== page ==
Statement made

LAWRENCE, Kan. – The Kansas Jayhawks headed into Monday night's highly anticipated match-up with the Baylor Bears wanting to send a message to...well...everyone that they're a team to be reckoned with. With stifling defense, outstanding play from their two best players and a frenzied Allen Fieldhouse behind them, they managed to do just that.

In the aftermath of their impressive 92-74 victory over the Baylor Bears late Monday night, three Kansas Jayhawks sat in the media room and debated the sequence of events that led to the evening's most dynamic play.

"I want to start with, I pitched it ahead," Elijah Johnson began.

Tyshawn Taylor nodded his head, grinning. "Elijah pitched it ahead to me, and I see T-Rob running."

"I went to the top of the stairs," Thomas Robinson chimed in.

"He pressed the up button," Taylor agreed. "And he went and got it."

Indeed, Robinson did, in fact, go and get it - catching Taylor's soft lob pass on the break with one hand, and slamming it home with a ferocity that shook the entire goal.

It was just the second field goal of the game for Kansas, handing them a 4-2 lead with 16:48 still to play in the first half. However, despite a couple of runs by the visiting Bears - who held the lead for a stretch before intermission - that play still managed to set the tone for the entire game.

For one, it set off a small bomb inside Allen Fieldhouse, as the 16,300 and change - fans were packed two and three deep at some spots in the rafters for the Big Monday game - exploded. The Old Barn can really rock when it wants to, and Monday night was one of those nights.

This isn't a great team, said Head Coach Bill Self afterward. Not yet. It needs energy upon which to feed, and the crowd provided it in abundance.

"The building was unbelievable," Self said. "It was fabulous. It's hard to say if it was better than it was against Ohio State, but it seemed like to me it was tonight."

The other key component to the victory Robinson's dunk represented was the team's attitude – its swagger and willingness to play in attack mode from the get-go.

Baylor is one of the deepest, most-talented and longest teams in the nation, with their starting lineup featuring three players at 6-foot-9 or taller. Hesitate or play soft, and their zone defense can swallow a team up. Prior to Monday night, it had done so 17 straight times during the 2011-2012 season.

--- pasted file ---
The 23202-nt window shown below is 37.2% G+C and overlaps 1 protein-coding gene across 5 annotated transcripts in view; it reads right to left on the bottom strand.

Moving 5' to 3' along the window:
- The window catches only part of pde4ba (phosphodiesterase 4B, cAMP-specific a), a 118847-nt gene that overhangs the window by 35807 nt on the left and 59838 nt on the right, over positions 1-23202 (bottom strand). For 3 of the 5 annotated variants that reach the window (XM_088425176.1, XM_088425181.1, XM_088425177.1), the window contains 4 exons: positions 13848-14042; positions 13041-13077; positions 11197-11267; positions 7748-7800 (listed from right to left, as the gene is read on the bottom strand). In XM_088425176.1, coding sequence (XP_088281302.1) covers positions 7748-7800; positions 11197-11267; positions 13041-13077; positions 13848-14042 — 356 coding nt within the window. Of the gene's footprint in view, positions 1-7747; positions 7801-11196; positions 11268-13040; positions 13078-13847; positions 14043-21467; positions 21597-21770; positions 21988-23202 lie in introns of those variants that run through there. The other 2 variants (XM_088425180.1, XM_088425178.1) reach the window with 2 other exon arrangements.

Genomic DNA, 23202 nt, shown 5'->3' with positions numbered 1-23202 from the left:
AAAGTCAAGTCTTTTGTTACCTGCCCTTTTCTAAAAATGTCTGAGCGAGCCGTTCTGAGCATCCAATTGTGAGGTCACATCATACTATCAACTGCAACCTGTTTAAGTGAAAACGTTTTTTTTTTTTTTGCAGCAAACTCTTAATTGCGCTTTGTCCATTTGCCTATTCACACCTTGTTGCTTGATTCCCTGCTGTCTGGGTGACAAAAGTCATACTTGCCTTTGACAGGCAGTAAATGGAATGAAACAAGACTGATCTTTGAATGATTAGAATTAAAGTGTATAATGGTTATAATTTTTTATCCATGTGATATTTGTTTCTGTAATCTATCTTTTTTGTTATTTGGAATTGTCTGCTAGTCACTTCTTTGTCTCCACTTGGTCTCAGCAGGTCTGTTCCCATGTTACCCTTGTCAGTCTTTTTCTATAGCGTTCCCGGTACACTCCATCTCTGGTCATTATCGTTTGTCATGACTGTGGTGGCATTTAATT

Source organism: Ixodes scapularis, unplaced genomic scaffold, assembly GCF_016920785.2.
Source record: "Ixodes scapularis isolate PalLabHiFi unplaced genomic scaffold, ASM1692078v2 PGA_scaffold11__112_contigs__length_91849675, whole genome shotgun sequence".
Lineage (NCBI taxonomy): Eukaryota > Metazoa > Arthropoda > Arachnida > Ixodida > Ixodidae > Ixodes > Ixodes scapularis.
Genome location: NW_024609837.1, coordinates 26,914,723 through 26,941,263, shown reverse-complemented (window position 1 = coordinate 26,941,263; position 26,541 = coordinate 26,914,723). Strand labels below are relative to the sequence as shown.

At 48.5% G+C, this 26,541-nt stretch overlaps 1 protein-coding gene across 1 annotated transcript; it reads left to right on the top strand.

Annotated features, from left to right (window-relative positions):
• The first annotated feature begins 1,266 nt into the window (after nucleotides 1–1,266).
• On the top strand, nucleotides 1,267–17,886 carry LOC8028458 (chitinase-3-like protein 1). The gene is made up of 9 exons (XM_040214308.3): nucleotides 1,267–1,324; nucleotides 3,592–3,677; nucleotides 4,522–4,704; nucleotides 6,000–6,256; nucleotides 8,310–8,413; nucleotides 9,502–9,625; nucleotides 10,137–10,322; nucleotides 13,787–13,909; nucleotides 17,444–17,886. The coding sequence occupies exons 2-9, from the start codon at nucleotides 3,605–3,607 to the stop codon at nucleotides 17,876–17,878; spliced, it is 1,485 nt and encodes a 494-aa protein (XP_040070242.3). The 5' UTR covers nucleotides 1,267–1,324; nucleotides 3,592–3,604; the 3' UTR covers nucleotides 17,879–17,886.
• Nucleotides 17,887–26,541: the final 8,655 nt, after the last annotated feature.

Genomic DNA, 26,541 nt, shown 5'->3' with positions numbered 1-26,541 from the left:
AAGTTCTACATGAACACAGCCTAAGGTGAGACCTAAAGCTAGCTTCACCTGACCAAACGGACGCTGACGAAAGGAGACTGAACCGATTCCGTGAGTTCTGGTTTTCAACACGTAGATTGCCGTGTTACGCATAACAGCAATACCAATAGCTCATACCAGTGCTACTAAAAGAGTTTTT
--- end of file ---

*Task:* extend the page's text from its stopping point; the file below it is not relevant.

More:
But Robinson, Taylor, Johnson and junior center Jeff Withey were relentless in their effort on the defensive end and on the glass, which in turn sparked easy buckets on offense and still more energy from the crowd.

Withey pulled down an astonishing nine offensive rebounds - 10 total - and scored 10 points, to log another double-double. Robinson had 27 points and 14 rebounds of his own - astonishing numbers that are becoming almost commonplace with him.

And for the second game in a row, Taylor wasn't just good...

"He was great," Self said. "I thought our whole team was great though. I thought we attacked their zone great, I thought we guarded them well - the first half especially - rebounded great and played physical."

Down 27-22 with 6:01 remaining in the half, Taylor fueled a 17-2 run to close things out with an 11-point flurry, including a deep three-pointer with just six seconds on the clock.

"It was a called play," Self said, smiling. "It was coaching. I said, I told him 'Hey, go flat and let's get Conner (Teahan) a three.' And so he did exactly what I asked. He shot it himself."

The end result was the same, however, and the Jayhawks emerged from the locker room with every bit of the momentum they carried into it. Taylor got into the lane at will, flashing past Baylor's guards for buckets of his own or deliveries to waiting teammates.

He scored 14 points in the second half, dished out three assists and - perhaps most importantly - turned it over just once.

"I definitely want to just go out there and be a threat," Taylor said. "I don't want to feel like I'm just another player on the court. I want to be a threat. I want the defender that's guarding me to feel like when I have the ball I can make something happen."

"We've only had one other kid since I've been here who could get the ball into the paint, and that was Sherron (Collins)," Self added. "And Tyshawn does it better than Sherron as far as getting the ball inside. He's so fast."

Don't look now, but this Kansas team which struggled so mightily a month ago in a loss at the Sprint Center in Kansas City to Davidson is on the verge of becoming complete. They play relentless defense, rebound with authority, take - and make - good shots – and make opponents pay for their mistakes.

The previously undefeated Bears are viewed as a legitimate Final Four contender and one of the best teams in the conference, and the Jayhawks viewed the game as an opportunity to make a statement.

Message sent.

"I'm not saying people are sleeping on us or don't think we're good," Taylor said. "But I think people really didn't know what to expect coming from this team. They really didn't know what we had or what we could do."

Maybe not. But they should now.

Still, Self cautioned against putting the cart before the horse, so to speak. The Big 12 schedule is a gauntlet, and there is still a great deal of basketball to be played.

"I think we're one of the best teams (in the league, but we're five games in," he said. "That would have been a big deal for us with aspirations to win the league and not win tonight."

The Jayhawks next travel to Austin, Texas for a Saturday match-up with the Texas Longhorns. Tip-off is scheduled for 3 p.m., and the game will be televised on CBS. Top Stories